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Positively Muslim in the United Kingdom #MuslimYouthRising

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In August, Muslimmatters collaborated on MuslimARC’s #MuslimYouthRising initiative to highlight the achievements of American Muslim youth. We are extending this into a series where we will continue to feature Muslim youth from across the globe. If you would like to nominate a youth who is positively impacting your community please email us at info [at] Muslimmatters [dot] org.

Today, Muslim youth face a number of questions, including: What is culture? What is Islam? Where do they fit in their communities? Where do they fit in the broader society? How do they manage perceptions of what constitutes moderate and extremist Islam? The focus on the identity crisis of Muslim youth, overlooks how they have also played an important role as vanguards in the community, with innovative thinking and the courage to tackle some of our greatest challenges.

Youth have been central in Muslim societies so much so that the medieval Islamic concept of chivalry futuwwa is tied to the concept of youth. Futuwwa, comes from the Arabic word fata which encompasses the meaning of chivalrous young man.There are two sources for futuwwa in the Quran, one when Abraham 'alayhi'l-salām (peace be upon him), in obedience to Allah, was willing to sacrifice his son thereby establishing hospitality. The second source for futuwwa are the monotheistic youth in People of the Cave whom Allah protected.

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Futuwwa also means:

1. Servitude and constant remembrance of God;
2. Seeking company of good people (good fellowship) and hospitality;

3. Being introspective;

4. Focus on remembering one’s own defects;

5. Guarding one’s soul against all temptations.

The role our Muslim youth play, whether as students, activists, or volunteers, makes it even more essential that our institutions address the needs of the youth, encourage them to participate in shaping the narrative of Islam in our communities, and include them in institutional decision making. Likewise, by providing a space for Muslim youth to discuss intra-Muslim racism and develop solutions, we can work collaboratively to imagine brighter futures where our communities better reflect our egalitarian ideals.

Youth were asked these questions:

What is your age?
· How do you identify ethnically?
· What has been your involvement or leadership in the Muslim community?
· What are your thoughts on the future Muslim inter-ethnic relations? What would you like to see? What are some possible solutions?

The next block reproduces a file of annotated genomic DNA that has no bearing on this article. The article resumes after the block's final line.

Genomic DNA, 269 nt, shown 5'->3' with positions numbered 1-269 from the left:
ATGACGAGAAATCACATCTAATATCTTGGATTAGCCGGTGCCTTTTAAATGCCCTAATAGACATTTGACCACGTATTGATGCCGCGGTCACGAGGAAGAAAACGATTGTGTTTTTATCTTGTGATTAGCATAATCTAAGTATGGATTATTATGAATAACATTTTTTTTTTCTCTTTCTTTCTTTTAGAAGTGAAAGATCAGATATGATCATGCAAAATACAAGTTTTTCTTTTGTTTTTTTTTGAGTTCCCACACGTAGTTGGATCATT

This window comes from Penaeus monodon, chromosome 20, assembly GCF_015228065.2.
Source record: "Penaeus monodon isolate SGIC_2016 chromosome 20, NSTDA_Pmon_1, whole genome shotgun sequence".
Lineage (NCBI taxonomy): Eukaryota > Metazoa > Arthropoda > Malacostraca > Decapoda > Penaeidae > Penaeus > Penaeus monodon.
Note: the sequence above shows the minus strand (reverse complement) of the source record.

Dr Sharjeel Zafar Kiani
Age: 25 yrs
Profession: Doctor

I am a 25 year old junior doctor and an enthusiastic member of my local Muslim community. Being a British Muslim means a lot to me and is very much part of my identity. I volunteer for the Islamic Diversity Centre which is a dawah organisation based in the North East of England. I am tremendously passionate about the issues and affairs of my local community. Working for IDC gives me a firm platform from which I can contribute to social cohesion without compromising my Islamic values. Working with IDC I have helped challenge the current narrative which demonises Muslims. I am often challenging stereotypes and helping share the true message of Islam. Our entire ethos is manifest in our wide array of projects. At grass roots level I have been involved in the weekly dawah stall in the city centre clarifying misconceptions with all walks of life. I have led a neighbourhood clean-up project and also been part of other social initiatives such as a blood donation drive. Just recently I participated in our now annual Children’s hospital visit on Eid where we give out presents whilst in fancy dress. Perhaps one of the most beloved roles I have is wishing the new Muslim support team where we mentor new Muslims through a holistic approach. I am rather proud of inter-ethnic relations in my home city. This is reflected by the multi cultural attendance in the city’s main Mosque and the delightful atmosphere at Friday prayers, Taraweeh and Eid. I look forward to the day where we all identify ourselves firstly as Muslims rather than nationality. Ultimately it is the Deen of Allah that unites us and gives us honour. The solution for our current trials and tribulations as always lie within the Qur’an and Sunnah. The closer we are to Islam the closer we will become as humans from different tribes and ethnicities. The following narration from Omar Ibn Al-Khattab serves as a profound reminder.

“We were the most humiliated people on Earth and God gave us honour through Islam. If we ever seek honour through anything else, God will humiliate us again.”

As Muslims we must seek honour through Islam rather than through nationality, cast or skin colour. If we take heed of the attitudes and advice of the pious companions it will go a long way for inter-ethnic relations.

Visiting hospitals on DID day giving gifts to kids

Shovelling snow off driveways

Name: Saba Malik
Age: 23 yrs old
Profession: University Student